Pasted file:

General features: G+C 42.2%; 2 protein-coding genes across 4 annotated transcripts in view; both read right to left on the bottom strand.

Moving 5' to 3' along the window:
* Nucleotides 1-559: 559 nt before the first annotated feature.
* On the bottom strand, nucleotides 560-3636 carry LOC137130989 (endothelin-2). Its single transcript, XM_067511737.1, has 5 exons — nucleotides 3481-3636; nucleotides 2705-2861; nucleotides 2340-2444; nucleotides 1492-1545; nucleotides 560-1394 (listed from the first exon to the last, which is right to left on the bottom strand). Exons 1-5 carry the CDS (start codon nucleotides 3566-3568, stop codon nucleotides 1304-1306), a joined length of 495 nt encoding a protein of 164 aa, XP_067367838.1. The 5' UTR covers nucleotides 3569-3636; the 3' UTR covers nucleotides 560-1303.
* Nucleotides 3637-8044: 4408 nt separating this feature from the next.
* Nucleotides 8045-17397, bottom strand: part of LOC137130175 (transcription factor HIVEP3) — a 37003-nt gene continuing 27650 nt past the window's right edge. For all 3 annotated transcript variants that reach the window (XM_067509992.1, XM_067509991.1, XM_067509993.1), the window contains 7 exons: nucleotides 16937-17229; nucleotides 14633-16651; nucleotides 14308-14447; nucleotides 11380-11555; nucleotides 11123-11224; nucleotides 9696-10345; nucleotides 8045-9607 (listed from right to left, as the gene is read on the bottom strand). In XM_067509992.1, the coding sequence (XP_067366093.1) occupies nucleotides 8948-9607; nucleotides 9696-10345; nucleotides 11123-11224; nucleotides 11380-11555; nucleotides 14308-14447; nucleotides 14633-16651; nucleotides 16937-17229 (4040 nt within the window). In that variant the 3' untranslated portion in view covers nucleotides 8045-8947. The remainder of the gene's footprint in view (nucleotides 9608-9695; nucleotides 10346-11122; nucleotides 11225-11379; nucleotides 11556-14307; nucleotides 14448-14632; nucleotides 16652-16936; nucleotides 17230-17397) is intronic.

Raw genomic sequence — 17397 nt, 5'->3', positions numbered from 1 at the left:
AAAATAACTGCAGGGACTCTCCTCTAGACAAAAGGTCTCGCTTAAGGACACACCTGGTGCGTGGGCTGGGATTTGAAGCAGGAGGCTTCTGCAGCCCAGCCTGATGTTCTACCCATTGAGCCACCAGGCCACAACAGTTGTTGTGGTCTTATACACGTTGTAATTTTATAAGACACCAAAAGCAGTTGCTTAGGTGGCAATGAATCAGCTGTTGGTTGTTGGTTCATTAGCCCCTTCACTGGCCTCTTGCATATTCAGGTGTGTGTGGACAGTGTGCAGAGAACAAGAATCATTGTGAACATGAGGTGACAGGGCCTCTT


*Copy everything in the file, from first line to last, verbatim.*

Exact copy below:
General features: G+C 42.2%; 2 protein-coding genes across 4 annotated transcripts in view; both read right to left on the bottom strand.

Moving 5' to 3' along the window:
* Nucleotides 1-559: 559 nt before the first annotated feature.
* On the bottom strand, nucleotides 560-3636 carry LOC137130989 (endothelin-2). Its single transcript, XM_067511737.1, has 5 exons — nucleotides 3481-3636; nucleotides 2705-2861; nucleotides 2340-2444; nucleotides 1492-1545; nucleotides 560-1394 (listed from the first exon to the last, which is right to left on the bottom strand). Exons 1-5 carry the CDS (start codon nucleotides 3566-3568, stop codon nucleotides 1304-1306), a joined length of 495 nt encoding a protein of 164 aa, XP_067367838.1. The 5' UTR covers nucleotides 3569-3636; the 3' UTR covers nucleotides 560-1303.
* Nucleotides 3637-8044: 4408 nt separating this feature from the next.
* Nucleotides 8045-17397, bottom strand: part of LOC137130175 (transcription factor HIVEP3) — a 37003-nt gene continuing 27650 nt past the window's right edge. For all 3 annotated transcript variants that reach the window (XM_067509992.1, XM_067509991.1, XM_067509993.1), the window contains 7 exons: nucleotides 16937-17229; nucleotides 14633-16651; nucleotides 14308-14447; nucleotides 11380-11555; nucleotides 11123-11224; nucleotides 9696-10345; nucleotides 8045-9607 (listed from right to left, as the gene is read on the bottom strand). In XM_067509992.1, the coding sequence (XP_067366093.1) occupies nucleotides 8948-9607; nucleotides 9696-10345; nucleotides 11123-11224; nucleotides 11380-11555; nucleotides 14308-14447; nucleotides 14633-16651; nucleotides 16937-17229 (4040 nt within the window). In that variant the 3' untranslated portion in view covers nucleotides 8045-8947. The remainder of the gene's footprint in view (nucleotides 9608-9695; nucleotides 10346-11122; nucleotides 11225-11379; nucleotides 11556-14307; nucleotides 14448-14632; nucleotides 16652-16936; nucleotides 17230-17397) is intronic.

Raw genomic sequence — 17397 nt, 5'->3', positions numbered from 1 at the left:
AAAATAACTGCAGGGACTCTCCTCTAGACAAAAGGTCTCGCTTAAGGACACACCTGGTGCGTGGGCTGGGATTTGAAGCAGGAGGCTTCTGCAGCCCAGCCTGATGTTCTACCCATTGAGCCACCAGGCCACAACAGTTGTTGTGGTCTTATACACGTTGTAATTTTATAAGACACCAAAAGCAGTTGCTTAGGTGGCAATGAATCAGCTGTTGGTTGTTGGTTCATTAGCCCCTTCACTGGCCTCTTGCATATTCAGGTGTGTGTGGACAGTGTGCAGAGAACAAGAATCATTGTGAACATGAGGTGACAGGGCCTCTT